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Am J Prev Med. 2016 Nov;51(5):843-851. doi: 10.1016/j.amepre.2016.06.008.

Evaluating Digital Health Interventions: Key Questions and Approaches.

Author information

Research Department of Primary Care and Population Health, University College London, London, United Kingdom. Electronic address:
Designing Health Lab, School of Nutrition and Health Promotion, Arizona State University, Phoenix, Arizona.
Department of Behavioural Sciences and Learning, Linköping University, Linköping, Sweden; Department of Clinical Neuroscience, Karolinska Institute, Stockholm, Sweden.
The Methodology Center and Department of Human Development and Family Studies, The Pennsylvania State University, State College, Pennsylvania.
MRC Clinical Trial Service Unit Hub, Nuffield Department of Population Health, University of Oxford, Oxford, United Kingdom.
NIHR MindTech HTC, University of Nottingham, Nottingham, United Kingdom.
School for the Engineering of Matter, Transport, and Energy, Ira A. Fulton Schools of Engineering, Arizona State University, Phoenix, Arizona.
Research Department of Epidemiology and Public Health, University College London, London, United Kingdom.
Wessex Institute, University of Southampton, Southampton, United Kingdom.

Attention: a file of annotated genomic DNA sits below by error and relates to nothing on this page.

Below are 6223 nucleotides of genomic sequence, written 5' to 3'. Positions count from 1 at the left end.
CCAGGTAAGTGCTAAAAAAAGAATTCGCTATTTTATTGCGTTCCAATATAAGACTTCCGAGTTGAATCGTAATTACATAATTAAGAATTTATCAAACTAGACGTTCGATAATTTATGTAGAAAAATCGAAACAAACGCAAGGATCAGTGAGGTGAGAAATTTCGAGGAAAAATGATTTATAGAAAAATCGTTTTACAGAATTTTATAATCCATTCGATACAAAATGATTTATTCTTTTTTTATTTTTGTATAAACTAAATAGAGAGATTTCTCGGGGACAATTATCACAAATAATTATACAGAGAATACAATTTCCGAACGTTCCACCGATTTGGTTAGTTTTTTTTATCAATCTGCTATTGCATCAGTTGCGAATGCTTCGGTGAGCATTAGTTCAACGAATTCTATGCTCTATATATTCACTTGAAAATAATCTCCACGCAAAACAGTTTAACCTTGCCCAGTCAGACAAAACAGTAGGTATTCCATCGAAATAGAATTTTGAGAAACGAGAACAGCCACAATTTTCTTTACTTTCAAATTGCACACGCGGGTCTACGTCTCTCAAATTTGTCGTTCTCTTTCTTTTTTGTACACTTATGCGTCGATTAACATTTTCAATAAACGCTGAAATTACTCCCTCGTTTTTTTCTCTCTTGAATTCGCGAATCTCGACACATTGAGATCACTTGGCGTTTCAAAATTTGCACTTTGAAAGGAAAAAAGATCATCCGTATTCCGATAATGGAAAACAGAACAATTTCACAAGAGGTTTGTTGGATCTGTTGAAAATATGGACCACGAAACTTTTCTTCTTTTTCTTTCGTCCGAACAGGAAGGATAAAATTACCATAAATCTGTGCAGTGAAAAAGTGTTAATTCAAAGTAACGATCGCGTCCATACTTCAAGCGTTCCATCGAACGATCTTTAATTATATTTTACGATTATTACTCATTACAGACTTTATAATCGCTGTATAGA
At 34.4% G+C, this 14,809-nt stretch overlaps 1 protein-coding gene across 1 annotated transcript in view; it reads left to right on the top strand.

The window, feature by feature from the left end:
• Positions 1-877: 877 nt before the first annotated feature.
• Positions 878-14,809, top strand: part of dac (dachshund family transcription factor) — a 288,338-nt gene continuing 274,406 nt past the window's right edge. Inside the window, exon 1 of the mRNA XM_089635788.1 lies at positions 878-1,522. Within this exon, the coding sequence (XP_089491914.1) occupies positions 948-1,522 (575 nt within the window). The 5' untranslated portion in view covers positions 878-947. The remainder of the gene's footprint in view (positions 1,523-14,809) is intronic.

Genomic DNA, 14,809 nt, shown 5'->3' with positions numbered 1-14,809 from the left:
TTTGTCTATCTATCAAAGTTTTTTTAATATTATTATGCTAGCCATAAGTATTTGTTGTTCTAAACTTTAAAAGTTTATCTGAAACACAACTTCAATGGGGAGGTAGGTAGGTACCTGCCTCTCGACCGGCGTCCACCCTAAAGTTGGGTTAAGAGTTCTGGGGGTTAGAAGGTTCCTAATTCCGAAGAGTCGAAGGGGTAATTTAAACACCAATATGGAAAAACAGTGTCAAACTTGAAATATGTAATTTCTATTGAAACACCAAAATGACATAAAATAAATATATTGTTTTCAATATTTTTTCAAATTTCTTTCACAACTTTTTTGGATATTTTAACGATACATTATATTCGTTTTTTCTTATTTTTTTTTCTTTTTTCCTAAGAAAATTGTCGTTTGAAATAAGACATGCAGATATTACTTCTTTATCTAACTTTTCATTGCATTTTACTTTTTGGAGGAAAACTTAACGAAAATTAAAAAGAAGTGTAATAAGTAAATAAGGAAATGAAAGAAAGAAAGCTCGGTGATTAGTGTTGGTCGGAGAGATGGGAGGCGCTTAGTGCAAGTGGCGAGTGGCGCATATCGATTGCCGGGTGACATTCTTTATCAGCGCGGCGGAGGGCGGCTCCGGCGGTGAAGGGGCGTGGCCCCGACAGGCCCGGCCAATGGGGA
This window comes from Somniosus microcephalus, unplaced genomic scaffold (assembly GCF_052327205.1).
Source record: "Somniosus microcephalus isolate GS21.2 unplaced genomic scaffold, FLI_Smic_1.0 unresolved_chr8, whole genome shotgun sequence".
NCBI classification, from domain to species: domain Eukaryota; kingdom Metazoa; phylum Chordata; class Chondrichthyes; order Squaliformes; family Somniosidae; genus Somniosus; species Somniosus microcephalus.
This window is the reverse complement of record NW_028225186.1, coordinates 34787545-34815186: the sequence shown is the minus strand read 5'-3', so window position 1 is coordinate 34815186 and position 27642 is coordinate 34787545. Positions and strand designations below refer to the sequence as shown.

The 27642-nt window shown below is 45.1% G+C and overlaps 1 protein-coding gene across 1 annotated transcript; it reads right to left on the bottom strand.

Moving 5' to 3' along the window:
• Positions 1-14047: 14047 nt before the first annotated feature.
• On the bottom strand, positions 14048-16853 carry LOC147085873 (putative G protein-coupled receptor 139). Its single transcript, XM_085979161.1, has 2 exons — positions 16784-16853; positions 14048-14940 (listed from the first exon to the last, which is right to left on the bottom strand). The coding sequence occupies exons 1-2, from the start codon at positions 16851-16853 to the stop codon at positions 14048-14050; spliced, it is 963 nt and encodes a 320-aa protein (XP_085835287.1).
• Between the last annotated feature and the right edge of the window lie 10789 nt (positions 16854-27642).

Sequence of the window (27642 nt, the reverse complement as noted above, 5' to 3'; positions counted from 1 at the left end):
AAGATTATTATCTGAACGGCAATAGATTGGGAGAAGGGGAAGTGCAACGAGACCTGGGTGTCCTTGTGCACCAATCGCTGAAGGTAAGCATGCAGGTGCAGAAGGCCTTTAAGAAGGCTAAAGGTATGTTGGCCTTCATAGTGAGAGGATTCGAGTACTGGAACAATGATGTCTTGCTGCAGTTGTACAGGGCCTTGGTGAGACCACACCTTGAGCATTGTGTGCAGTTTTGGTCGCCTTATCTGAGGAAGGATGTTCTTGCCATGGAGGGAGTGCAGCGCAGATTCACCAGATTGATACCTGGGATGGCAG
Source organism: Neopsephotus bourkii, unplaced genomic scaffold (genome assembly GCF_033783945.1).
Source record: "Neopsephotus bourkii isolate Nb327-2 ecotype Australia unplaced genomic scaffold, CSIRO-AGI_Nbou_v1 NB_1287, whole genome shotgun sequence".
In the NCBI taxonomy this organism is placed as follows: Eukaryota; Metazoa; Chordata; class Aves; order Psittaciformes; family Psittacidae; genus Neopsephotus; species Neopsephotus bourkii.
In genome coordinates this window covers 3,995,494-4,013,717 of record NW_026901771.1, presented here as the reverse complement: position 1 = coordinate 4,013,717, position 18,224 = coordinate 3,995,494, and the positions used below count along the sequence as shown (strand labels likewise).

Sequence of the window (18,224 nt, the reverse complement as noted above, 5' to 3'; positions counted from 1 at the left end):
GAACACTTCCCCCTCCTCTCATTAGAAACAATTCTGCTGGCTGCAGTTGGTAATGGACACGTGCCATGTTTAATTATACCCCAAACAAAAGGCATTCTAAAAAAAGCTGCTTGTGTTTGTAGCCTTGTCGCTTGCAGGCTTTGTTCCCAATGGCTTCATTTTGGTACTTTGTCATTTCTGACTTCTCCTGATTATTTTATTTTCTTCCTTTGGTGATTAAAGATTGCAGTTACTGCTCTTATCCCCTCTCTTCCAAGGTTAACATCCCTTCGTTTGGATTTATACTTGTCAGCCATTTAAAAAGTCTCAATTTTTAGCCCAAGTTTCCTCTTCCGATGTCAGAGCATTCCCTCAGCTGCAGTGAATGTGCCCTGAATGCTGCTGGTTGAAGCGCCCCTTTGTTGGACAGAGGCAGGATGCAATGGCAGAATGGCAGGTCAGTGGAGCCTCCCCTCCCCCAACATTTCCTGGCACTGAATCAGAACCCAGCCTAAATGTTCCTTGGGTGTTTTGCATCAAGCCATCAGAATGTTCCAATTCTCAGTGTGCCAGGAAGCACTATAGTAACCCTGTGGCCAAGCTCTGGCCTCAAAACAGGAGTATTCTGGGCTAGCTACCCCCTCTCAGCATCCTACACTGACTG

Digital health interventions have enormous potential as scalable tools to improve health and healthcare delivery by improving effectiveness, efficiency, accessibility, safety, and personalization. Achieving these improvements requires a cumulative knowledge base to inform development and deployment of digital health interventions. However, evaluations of digital health interventions present special challenges. This paper aims to examine these challenges and outline an evaluation strategy in terms of the research questions needed to appraise such interventions. As they are at the intersection of biomedical, behavioral, computing, and engineering research, methods drawn from all of these disciplines are required. Relevant research questions include defining the problem and the likely benefit of the digital health intervention, which in turn requires establishing the likely reach and uptake of the intervention, the causal model describing how the intervention will achieve its intended benefit, key components, and how they interact with one another, and estimating overall benefit in terms of effectiveness, cost effectiveness, and harms. Although RCTs are important for evaluation of effectiveness and cost effectiveness, they are best undertaken only when: (1) the intervention and its delivery package are stable; (2) these can be implemented with high fidelity; and (3) there is a reasonable likelihood that the overall benefits will be clinically meaningful (improved outcomes or equivalent outcomes at lower cost). Broadening the portfolio of research questions and evaluation methods will help with developing the necessary knowledge base to inform decisions on policy, practice, and research.

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